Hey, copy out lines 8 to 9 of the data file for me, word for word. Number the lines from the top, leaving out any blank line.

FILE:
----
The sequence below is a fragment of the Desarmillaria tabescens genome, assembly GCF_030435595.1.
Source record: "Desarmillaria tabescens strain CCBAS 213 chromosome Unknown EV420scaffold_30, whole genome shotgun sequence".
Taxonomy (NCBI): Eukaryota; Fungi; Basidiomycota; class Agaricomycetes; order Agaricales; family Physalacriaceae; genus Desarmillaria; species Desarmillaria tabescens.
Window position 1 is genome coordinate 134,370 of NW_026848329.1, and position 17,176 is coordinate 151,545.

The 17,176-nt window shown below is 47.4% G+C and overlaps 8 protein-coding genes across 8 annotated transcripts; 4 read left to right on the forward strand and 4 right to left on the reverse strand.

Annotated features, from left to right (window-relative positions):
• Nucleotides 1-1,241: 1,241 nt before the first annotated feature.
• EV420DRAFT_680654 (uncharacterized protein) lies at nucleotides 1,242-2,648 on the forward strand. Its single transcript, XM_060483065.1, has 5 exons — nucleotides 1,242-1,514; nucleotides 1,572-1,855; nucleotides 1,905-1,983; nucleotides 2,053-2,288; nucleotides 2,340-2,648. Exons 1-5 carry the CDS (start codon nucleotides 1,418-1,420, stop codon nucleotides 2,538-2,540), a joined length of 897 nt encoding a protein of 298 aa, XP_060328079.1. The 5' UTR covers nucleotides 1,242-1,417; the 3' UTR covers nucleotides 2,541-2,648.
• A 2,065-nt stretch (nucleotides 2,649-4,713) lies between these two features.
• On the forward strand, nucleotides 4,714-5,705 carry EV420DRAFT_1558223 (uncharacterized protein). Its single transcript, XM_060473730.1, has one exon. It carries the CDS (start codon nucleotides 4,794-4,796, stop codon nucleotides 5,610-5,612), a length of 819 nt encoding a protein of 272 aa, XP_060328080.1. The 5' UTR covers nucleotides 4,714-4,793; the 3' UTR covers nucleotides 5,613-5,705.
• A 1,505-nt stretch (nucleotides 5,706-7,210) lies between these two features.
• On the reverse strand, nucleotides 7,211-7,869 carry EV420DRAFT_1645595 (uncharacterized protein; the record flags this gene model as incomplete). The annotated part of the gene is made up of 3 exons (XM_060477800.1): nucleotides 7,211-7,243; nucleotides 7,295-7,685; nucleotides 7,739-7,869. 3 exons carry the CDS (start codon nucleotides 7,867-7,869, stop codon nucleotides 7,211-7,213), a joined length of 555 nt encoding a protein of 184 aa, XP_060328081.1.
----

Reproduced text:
• EV420DRAFT_680654 (uncharacterized protein) lies at nucleotides 1,242-2,648 on the forward strand. Its single transcript, XM_060483065.1, has 5 exons — nucleotides 1,242-1,514; nucleotides 1,572-1,855; nucleotides 1,905-1,983; nucleotides 2,053-2,288; nucleotides 2,340-2,648. Exons 1-5 carry the CDS (start codon nucleotides 1,418-1,420, stop codon nucleotides 2,538-2,540), a joined length of 897 nt encoding a protein of 298 aa, XP_060328079.1. The 5' UTR covers nucleotides 1,242-1,417; the 3' UTR covers nucleotides 2,541-2,648.
• A 2,065-nt stretch (nucleotides 2,649-4,713) lies between these two features.